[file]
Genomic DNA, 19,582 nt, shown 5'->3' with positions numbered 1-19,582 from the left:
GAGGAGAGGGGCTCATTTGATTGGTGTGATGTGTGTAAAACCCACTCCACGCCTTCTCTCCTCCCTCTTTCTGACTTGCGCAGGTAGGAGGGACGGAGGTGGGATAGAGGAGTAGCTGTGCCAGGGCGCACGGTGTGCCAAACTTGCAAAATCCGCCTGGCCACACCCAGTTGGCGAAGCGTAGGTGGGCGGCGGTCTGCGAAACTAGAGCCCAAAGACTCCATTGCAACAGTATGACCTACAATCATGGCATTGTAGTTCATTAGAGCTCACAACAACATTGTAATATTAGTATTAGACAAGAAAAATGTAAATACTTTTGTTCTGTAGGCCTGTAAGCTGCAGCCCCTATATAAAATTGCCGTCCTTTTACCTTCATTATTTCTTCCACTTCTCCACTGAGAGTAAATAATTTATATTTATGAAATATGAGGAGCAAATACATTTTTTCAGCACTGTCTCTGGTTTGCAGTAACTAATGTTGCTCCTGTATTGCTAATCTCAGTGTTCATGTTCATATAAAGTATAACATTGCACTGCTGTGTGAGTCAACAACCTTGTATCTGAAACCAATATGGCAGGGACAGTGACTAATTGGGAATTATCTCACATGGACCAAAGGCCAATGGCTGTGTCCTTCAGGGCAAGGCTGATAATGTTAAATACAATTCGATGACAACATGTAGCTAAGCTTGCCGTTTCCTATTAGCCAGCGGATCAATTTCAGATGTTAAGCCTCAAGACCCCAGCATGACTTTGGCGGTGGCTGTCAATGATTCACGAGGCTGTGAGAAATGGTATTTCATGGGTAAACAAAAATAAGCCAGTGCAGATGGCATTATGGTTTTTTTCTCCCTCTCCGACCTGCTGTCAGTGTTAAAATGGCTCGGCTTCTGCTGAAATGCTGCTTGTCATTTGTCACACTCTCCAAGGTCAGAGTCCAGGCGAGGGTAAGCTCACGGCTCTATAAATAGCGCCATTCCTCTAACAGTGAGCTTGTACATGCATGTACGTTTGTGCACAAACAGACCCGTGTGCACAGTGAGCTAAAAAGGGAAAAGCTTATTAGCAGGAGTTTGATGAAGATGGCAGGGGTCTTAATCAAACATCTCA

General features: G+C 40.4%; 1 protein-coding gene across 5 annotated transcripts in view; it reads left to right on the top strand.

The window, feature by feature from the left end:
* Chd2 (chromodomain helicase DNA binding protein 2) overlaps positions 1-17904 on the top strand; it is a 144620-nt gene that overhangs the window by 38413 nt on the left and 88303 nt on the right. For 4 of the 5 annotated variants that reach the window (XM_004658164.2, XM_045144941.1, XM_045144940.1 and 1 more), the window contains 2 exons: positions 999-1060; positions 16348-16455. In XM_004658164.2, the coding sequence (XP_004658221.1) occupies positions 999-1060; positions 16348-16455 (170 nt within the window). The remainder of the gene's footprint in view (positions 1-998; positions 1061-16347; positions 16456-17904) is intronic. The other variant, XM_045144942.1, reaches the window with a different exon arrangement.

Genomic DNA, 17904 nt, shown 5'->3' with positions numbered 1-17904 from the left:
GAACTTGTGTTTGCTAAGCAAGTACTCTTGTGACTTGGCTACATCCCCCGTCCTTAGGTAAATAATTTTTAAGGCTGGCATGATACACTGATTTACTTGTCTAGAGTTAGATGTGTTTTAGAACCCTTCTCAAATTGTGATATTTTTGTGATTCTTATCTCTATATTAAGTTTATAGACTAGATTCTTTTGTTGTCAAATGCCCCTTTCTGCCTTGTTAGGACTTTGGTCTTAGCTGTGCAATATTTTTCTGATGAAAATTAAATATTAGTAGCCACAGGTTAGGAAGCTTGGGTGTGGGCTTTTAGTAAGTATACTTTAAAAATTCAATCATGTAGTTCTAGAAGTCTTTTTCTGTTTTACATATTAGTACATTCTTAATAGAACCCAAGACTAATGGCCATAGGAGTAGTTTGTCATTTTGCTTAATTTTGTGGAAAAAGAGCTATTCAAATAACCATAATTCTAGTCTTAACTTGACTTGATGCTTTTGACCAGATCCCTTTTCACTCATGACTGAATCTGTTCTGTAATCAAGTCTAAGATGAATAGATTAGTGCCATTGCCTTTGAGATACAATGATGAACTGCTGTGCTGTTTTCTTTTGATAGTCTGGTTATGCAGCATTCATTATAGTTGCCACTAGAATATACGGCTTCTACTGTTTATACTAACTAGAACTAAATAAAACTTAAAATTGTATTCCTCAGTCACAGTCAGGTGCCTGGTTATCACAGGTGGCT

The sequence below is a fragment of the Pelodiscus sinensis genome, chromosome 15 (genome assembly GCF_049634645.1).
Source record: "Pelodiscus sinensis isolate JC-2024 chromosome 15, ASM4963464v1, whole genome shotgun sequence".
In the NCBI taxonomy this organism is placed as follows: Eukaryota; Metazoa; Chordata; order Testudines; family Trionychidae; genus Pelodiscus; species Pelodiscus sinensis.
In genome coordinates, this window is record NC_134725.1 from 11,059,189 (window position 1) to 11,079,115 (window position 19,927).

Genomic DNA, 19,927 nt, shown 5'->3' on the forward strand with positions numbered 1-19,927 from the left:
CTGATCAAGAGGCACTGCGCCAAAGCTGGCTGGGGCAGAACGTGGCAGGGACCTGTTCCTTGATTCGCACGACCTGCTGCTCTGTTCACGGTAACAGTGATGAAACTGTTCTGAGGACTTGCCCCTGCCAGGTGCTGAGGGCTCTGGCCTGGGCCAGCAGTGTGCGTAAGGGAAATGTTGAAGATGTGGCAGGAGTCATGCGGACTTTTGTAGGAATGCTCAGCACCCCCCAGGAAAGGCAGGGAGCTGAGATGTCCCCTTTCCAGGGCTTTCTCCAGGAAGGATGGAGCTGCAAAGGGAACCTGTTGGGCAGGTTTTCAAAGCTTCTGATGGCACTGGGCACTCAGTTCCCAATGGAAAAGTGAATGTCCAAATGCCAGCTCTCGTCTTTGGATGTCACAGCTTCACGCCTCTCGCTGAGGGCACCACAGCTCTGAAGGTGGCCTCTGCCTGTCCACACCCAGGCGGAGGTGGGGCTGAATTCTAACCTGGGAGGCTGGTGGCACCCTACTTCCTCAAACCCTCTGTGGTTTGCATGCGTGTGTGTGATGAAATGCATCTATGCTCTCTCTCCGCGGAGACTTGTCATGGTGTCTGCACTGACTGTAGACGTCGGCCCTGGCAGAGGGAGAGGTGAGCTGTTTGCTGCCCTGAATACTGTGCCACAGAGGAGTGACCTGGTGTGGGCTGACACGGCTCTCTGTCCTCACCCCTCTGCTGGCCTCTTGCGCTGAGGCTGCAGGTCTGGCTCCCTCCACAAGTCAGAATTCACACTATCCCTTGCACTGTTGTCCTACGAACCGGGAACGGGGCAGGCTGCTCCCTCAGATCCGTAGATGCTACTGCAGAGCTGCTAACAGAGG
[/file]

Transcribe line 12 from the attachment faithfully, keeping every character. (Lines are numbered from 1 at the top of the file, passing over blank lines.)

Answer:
Genomic DNA, 19,927 nt, shown 5'->3' on the forward strand with positions numbered 1-19,927 from the left: